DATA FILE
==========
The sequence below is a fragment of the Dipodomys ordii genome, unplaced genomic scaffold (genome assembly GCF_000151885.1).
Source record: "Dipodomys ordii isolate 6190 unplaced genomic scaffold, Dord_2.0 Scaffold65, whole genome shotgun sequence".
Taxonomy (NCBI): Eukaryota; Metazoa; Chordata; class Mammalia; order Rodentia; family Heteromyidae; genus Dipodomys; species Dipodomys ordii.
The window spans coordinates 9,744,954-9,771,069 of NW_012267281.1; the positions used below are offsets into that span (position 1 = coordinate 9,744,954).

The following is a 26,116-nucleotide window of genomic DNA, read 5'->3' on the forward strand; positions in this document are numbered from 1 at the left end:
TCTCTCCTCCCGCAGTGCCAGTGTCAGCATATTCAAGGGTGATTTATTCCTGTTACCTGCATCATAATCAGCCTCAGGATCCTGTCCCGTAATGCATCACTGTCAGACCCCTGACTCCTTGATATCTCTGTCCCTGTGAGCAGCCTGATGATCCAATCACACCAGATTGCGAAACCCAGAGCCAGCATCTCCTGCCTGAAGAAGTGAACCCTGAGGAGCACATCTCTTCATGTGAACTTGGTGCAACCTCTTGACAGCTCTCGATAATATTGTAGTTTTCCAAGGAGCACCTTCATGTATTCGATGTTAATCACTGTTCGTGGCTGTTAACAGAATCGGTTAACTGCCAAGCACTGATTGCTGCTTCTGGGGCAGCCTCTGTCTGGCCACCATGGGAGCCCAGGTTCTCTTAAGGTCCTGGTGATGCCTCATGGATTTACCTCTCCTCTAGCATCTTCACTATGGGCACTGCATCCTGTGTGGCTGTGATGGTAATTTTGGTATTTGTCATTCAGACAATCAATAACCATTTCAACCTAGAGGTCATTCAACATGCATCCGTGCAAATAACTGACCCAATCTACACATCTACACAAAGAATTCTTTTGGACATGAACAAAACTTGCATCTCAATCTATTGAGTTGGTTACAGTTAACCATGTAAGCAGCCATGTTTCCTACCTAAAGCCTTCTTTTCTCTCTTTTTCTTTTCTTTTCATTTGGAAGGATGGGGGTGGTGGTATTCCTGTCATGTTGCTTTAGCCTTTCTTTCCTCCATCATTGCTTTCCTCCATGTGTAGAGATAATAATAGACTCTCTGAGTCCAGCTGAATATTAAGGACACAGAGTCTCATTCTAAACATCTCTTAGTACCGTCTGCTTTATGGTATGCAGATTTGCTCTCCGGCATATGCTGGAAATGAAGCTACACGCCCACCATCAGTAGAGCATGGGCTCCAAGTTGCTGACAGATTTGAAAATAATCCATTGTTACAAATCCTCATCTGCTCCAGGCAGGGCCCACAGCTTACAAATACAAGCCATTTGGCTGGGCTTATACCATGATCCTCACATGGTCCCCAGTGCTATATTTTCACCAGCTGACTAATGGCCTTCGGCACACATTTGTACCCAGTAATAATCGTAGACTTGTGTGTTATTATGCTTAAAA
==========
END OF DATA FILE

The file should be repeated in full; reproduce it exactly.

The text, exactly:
The sequence below is a fragment of the Dipodomys ordii genome, unplaced genomic scaffold (genome assembly GCF_000151885.1).
Source record: "Dipodomys ordii isolate 6190 unplaced genomic scaffold, Dord_2.0 Scaffold65, whole genome shotgun sequence".
Taxonomy (NCBI): Eukaryota; Metazoa; Chordata; class Mammalia; order Rodentia; family Heteromyidae; genus Dipodomys; species Dipodomys ordii.
The window spans coordinates 9,744,954-9,771,069 of NW_012267281.1; the positions used below are offsets into that span (position 1 = coordinate 9,744,954).

The following is a 26,116-nucleotide window of genomic DNA, read 5'->3' on the forward strand; positions in this document are numbered from 1 at the left end:
TCTCTCCTCCCGCAGTGCCAGTGTCAGCATATTCAAGGGTGATTTATTCCTGTTACCTGCATCATAATCAGCCTCAGGATCCTGTCCCGTAATGCATCACTGTCAGACCCCTGACTCCTTGATATCTCTGTCCCTGTGAGCAGCCTGATGATCCAATCACACCAGATTGCGAAACCCAGAGCCAGCATCTCCTGCCTGAAGAAGTGAACCCTGAGGAGCACATCTCTTCATGTGAACTTGGTGCAACCTCTTGACAGCTCTCGATAATATTGTAGTTTTCCAAGGAGCACCTTCATGTATTCGATGTTAATCACTGTTCGTGGCTGTTAACAGAATCGGTTAACTGCCAAGCACTGATTGCTGCTTCTGGGGCAGCCTCTGTCTGGCCACCATGGGAGCCCAGGTTCTCTTAAGGTCCTGGTGATGCCTCATGGATTTACCTCTCCTCTAGCATCTTCACTATGGGCACTGCATCCTGTGTGGCTGTGATGGTAATTTTGGTATTTGTCATTCAGACAATCAATAACCATTTCAACCTAGAGGTCATTCAACATGCATCCGTGCAAATAACTGACCCAATCTACACATCTACACAAAGAATTCTTTTGGACATGAACAAAACTTGCATCTCAATCTATTGAGTTGGTTACAGTTAACCATGTAAGCAGCCATGTTTCCTACCTAAAGCCTTCTTTTCTCTCTTTTTCTTTTCTTTTCATTTGGAAGGATGGGGGTGGTGGTATTCCTGTCATGTTGCTTTAGCCTTTCTTTCCTCCATCATTGCTTTCCTCCATGTGTAGAGATAATAATAGACTCTCTGAGTCCAGCTGAATATTAAGGACACAGAGTCTCATTCTAAACATCTCTTAGTACCGTCTGCTTTATGGTATGCAGATTTGCTCTCCGGCATATGCTGGAAATGAAGCTACACGCCCACCATCAGTAGAGCATGGGCTCCAAGTTGCTGACAGATTTGAAAATAATCCATTGTTACAAATCCTCATCTGCTCCAGGCAGGGCCCACAGCTTACAAATACAAGCCATTTGGCTGGGCTTATACCATGATCCTCACATGGTCCCCAGTGCTATATTTTCACCAGCTGACTAATGGCCTTCGGCACACATTTGTACCCAGTAATAATCGTAGACTTGTGTGTTATTATGCTTAAAA